Hezbollah suffers blow to funding from Iran amid pandemic

Terror group set to lose large chunk of income from Iran but sophisticated European financing operations continue

Fighters with the Lebanese Shiite Hezbollah party, carry flags as they parade in a southern suburb of the capital Beirut, to mark the al-Quds (Jerusalem) International Day, on May 31, 2019.  An initiative started by the late Iranian revolutionary leader Ayatollah Ruhollah Khomeini, Quds Day is held annually on the last Friday of the Muslim fasting month of Ramadan and calls for Jerusalem to be returned to the Palestinians. / AFP / Anwar AMRO
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Lebanese militant group Hezbollah is set to lose 40 per cent of its income from Iran after the dramatic fall in oil prices as a result of coronavirus, a leading expert in terrorist finance said on Wednesday.

But the group’s financing has become so sophisticated that it can rely on significant income from activities in Europe through fundraising that includes fake orphanages.

There are now renewed calls for more European governments to proscribe both Hezbollah’s political and military wings as terrorist organisations to clamp down on the funding.

The blow to funding has emerged in a paper on Hezbollah's finances by Dr Matthew Levitt, a former FBI analyst.

The huge drop in oil prices, US President Donald Trump's "maximum pressure" campaign and sanctions on Iran has meant that funding could be cut by $280 million (Dh1.02 billion) from an estimated annual $700m.

Dr Levitt, speaking to an online seminar hosted by the Royal United Services Institute, said that on three previous occasions Tehran has “very suddenly cut back its financing for Hezbollah” by 40 per cent, according to Israeli intelligence.

“I should imagine it’s happening again,” he said.

Sanctions and a need to focus on internal domestic issues, including the Covid-19 crisis that has infected 86,000 Iranians, has probably forced Iran to cut funding.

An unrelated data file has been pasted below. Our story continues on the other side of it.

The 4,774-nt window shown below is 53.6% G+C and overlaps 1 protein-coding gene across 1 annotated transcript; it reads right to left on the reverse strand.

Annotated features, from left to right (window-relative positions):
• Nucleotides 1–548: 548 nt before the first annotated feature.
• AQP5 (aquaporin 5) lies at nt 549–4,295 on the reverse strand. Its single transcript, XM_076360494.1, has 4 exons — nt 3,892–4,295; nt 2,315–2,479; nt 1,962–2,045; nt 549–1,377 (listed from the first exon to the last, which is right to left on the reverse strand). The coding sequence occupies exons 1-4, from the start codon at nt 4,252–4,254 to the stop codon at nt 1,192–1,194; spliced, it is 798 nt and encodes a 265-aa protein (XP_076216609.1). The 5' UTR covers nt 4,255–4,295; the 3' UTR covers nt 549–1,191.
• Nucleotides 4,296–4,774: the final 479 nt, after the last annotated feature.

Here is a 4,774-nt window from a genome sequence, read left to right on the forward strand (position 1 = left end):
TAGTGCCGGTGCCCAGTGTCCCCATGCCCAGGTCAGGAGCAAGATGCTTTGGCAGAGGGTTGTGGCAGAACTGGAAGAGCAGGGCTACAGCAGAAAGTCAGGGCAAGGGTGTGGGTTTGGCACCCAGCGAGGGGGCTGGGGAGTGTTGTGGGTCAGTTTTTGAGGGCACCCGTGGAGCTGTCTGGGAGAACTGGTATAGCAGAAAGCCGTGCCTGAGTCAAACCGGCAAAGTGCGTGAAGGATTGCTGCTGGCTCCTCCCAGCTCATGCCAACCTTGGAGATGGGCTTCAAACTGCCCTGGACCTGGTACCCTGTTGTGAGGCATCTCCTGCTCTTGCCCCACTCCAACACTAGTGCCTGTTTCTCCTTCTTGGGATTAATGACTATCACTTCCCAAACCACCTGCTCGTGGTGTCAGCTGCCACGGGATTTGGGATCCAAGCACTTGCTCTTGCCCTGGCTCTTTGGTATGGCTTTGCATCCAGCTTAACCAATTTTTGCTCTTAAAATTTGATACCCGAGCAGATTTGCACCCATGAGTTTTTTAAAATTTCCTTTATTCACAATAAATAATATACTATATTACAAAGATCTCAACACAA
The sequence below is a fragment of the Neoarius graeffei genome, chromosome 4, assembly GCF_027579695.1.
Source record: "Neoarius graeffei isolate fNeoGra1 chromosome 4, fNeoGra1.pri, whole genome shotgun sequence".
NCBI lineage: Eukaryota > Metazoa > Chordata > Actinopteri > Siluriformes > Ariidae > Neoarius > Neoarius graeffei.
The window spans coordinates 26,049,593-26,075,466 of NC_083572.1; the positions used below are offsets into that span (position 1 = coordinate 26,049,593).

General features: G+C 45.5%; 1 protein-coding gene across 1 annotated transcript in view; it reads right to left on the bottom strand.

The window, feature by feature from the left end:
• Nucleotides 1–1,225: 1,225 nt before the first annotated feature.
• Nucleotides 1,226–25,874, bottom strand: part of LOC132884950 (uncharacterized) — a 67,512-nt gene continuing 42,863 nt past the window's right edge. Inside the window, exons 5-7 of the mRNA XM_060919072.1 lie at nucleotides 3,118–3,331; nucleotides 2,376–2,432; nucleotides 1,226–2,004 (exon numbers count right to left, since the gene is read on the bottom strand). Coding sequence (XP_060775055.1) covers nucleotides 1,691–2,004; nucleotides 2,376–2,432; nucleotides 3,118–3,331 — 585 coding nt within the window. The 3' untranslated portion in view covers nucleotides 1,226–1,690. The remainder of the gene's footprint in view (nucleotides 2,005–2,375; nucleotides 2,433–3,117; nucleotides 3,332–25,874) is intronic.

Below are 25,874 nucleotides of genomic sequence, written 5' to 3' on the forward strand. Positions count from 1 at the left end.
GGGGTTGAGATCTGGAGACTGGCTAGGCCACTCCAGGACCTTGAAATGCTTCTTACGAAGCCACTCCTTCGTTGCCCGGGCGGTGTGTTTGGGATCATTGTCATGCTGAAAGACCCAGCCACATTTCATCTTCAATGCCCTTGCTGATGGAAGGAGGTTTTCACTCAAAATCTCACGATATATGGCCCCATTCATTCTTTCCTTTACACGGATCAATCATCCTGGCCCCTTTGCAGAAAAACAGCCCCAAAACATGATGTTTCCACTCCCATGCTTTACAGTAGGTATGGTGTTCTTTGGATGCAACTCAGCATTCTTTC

But Dr Levitt, of the Washington Institute, warned: “This has led Hezbollah to have its own source of income so that if Iranian income had to shrink a bit, it would be OK.”

In the paper he outlines how the organisation has made extensive provisions to continue funding from the Shiite diaspora.

“The group's independent fundraising, conducted alongside its generous subsidies from Iran, are also intended to guarantee the group's future independence through diversified funding no matter what happens to Iran,” Dr Levitt wrote.

“That is, Hezbollah likely wants to ensure that even in the event that Iran were to ever strike a ‘grand bargain’ with the West, the group would continue to be able to exist and function on its own.

“Hezbollah funds are spent primarily on furthering the group's overall agenda of establishing a Shia entity in Lebanon and radicalising Muslims against the West.

"To that end, the majority of its funds finance social welfare and political activities that finance terror in a more indirect fashion."

Dr Levitt told the audience that the terrorists had been able to “find a gap in the seams of European law enforcement” and had discovered it was a “fairly comfortable place” in which to raise funds.

This was partly due to a political decision by areas of Europe not to proscribe both wings of Hezbollah.

This has allowed fund-raising in "legitimate" areas such as orphanages.

And people with dual nationalities, as well as criminal gangs, were being used to open companies that launder cash, move weapons and aircraft equipment, or raise funds.

Dr Levitt concluded by urging countries such as Germany to designate the whole of Hezbollah as a terrorist groups.